wild dolphins

Protect Wild Dolphins


Prompted by rising concerns about the well-being of dolphins along our shores, the Foundation launched the Palm Beach Dolphin Project in 2003. Working under National Marine Fisheries Service permits, the Palm Beach Dolphin Project is the flagship conservation research program of the Foundation. We explore the life history, behavior, habitat use, social lives, and communication of wild dolphins. In addition to gathering critical baseline data, we shed light on how the health of these top predators, and the conditions of the natural resources they depend upon, directly and indirectly, impact our own health and well-being. The project continuously produces new insights into the lives of wild bottlenose and Atlantic spotted dolphins using a variety of research techniques including boat surveys, photo identification, GIS mapping, and employment of drones. As of 2020, we have identified more than 600 bottlenose and spotted dolphins, many of which are seen regularly in our coastal waters.

Adopting a dolphin is an easy and effective way to support our research and conservation efforts. It is the perfect gift for yourself or that special someone. It is meaningful and lasting. It helps protect these wonderful, intelligent creatures and the world they live in, and it allows you to follow the life of your dolphin, learn about the community he lives in, the places he travels.

For more information on how to participate as a volunteer, intern or research assistant, and how to join our Ocean Sentinels Club and become a dolphin advocate, contact our Research Director Barbara Brunnick, Ph.D. In his essay Dr. Harzen provides a more detailed rationale of why it is important to study dolphins.

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Stop Ocean Littering


We use our research to illustrate how ocean litter, especially plastics, threatens marine life and our own health. The vast majority of marine litter consists of plastic polymers found in cigarette butts, plastic bags, fishing gear, and food/beverage containers. Billions of Mermaid spheres, tiny plastic pallets used as raw materials for all sorts of plastics, are found everywhere.

We should all be concerned about marine litter is because it does not only affect marine life, but also fishing, aquaculture, tourism, and our own health. Only a tiny fraction of all plastics ends up on the beaches, most of it stays at sea. In some areas, we find already six times more micro plastics than plankton. Seven out of ten pieces eventually sink to the sea floor where they can suffocate life in the deep.

So help us save dolphins and the sea. For more information contact Dr. Stefan Harzen.

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Meet the Scientist Lecture Series

Support Lectures

This program promotes (1) the pursuit of science, technology, engineering and mathematics (STEM), and (2) encourages communication between scientists and residents of the communities in which they live and work.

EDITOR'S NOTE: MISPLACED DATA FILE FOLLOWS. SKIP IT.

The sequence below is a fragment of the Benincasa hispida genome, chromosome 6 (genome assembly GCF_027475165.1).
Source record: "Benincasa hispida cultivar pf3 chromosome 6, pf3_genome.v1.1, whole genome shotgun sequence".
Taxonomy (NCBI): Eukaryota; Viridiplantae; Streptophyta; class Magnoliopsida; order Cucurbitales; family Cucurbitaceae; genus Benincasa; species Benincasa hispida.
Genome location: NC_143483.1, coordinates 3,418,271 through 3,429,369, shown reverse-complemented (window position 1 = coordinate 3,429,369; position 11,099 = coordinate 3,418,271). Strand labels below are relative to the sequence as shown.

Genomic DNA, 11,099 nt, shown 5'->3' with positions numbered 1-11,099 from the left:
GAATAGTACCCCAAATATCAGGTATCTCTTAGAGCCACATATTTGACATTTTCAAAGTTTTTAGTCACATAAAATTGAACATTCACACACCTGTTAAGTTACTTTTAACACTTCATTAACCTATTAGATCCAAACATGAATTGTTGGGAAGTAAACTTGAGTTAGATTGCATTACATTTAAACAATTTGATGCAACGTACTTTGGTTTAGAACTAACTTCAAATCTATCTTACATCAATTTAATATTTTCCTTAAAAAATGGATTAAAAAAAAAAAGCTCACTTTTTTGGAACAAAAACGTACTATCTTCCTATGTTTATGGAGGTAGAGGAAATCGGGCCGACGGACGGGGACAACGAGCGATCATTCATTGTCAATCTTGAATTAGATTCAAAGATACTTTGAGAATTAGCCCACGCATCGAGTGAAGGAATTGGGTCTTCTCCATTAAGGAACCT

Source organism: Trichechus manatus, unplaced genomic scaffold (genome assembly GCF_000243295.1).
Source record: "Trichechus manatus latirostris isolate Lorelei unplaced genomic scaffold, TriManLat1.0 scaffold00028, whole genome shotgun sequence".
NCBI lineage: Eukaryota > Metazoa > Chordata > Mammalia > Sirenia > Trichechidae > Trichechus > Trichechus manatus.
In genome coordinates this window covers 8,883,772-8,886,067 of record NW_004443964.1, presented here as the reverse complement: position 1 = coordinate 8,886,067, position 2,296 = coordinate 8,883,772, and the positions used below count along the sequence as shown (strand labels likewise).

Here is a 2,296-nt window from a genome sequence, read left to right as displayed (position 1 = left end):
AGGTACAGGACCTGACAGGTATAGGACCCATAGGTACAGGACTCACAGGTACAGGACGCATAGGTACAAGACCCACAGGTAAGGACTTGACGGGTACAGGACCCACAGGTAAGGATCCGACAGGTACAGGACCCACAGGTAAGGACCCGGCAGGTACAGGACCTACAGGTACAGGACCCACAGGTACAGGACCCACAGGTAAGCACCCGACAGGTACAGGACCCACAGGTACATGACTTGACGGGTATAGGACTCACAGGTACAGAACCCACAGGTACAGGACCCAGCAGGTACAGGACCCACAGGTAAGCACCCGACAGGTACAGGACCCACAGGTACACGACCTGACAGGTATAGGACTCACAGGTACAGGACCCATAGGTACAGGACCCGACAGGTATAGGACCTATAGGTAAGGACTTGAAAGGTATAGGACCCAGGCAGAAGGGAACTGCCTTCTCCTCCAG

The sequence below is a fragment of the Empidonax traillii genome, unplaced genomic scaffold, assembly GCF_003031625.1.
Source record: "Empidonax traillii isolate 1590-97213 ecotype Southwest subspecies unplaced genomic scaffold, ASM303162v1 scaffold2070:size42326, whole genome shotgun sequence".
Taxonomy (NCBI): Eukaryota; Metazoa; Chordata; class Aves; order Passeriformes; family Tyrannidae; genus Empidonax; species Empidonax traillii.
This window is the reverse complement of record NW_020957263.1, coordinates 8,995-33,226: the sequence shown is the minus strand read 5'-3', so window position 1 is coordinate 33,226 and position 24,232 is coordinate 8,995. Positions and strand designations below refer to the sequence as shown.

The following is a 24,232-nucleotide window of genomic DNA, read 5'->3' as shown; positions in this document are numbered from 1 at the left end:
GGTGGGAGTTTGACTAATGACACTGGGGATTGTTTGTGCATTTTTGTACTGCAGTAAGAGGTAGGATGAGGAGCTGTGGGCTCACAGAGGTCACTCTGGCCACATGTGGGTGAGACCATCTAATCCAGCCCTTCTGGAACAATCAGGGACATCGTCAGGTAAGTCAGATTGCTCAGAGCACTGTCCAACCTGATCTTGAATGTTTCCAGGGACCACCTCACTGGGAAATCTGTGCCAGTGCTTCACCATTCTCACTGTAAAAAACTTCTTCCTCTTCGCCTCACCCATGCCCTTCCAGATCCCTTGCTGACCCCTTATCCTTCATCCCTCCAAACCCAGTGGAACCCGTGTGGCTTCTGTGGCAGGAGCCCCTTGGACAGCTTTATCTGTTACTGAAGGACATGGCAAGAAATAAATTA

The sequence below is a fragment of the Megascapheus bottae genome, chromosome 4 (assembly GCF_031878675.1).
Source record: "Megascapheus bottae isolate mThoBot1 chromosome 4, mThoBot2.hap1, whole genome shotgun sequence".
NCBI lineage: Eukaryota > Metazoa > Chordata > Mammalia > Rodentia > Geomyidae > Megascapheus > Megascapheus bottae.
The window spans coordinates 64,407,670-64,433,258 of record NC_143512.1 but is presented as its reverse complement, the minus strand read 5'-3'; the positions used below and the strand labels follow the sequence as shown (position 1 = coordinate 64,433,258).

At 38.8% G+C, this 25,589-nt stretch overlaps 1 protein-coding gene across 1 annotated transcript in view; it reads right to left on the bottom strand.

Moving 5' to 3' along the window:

The series is produced in collaboration with the Jupiter Environmental Research and Field Studies Academy (JERFSA), a four-year academic program focusing on ecological principles and processes, environmental awareness, field studies and research, critical thinking and leadership skills.

Each season runs from October through April, with all events held at the Jupiter High School auditorium from 7 to 9 pm. Thanks to the support of the Rotary Club Jupiter-Tequesta and the Jupiter Inlet District, all lectures are free and open to the public.

For more information, contact Dr. Stefan Harzen.

Rotary Club Jupiter-Tequesta:
Jupiter Inlet District:

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Drones and Dolphins

When most people think of drones, they may think of Amazon’s announcement to deliver their packages with drones, or, on the darker side, the use of these remote controlled vehicles (RUVs) in the military. Some may have seen one of their neighbors flying a drone for fun, others may have privacy concerns. What all of the vehicles have in common is that they are either controlled by a ‘pilot’ somewhere on the ground, or a preset flight program.

As it turns out, aerial drones are now also being used in various scientific exploits, including conservation research of whales and dolphins. Following some experimentation, we are in the process of combining a drone-based data collection process with artificial intelligence to count and identify dolphins in real time. And because dolphins spent most of their time below the surface, we are also experimenting with an underwater ROV so we can expand our observations into the underwater world and thus improve our understanding of how dolphins live their lives and what we can do to ensure they continue to around for future generations.

For more information contact Benoit Duverneuil.[/paragraph]

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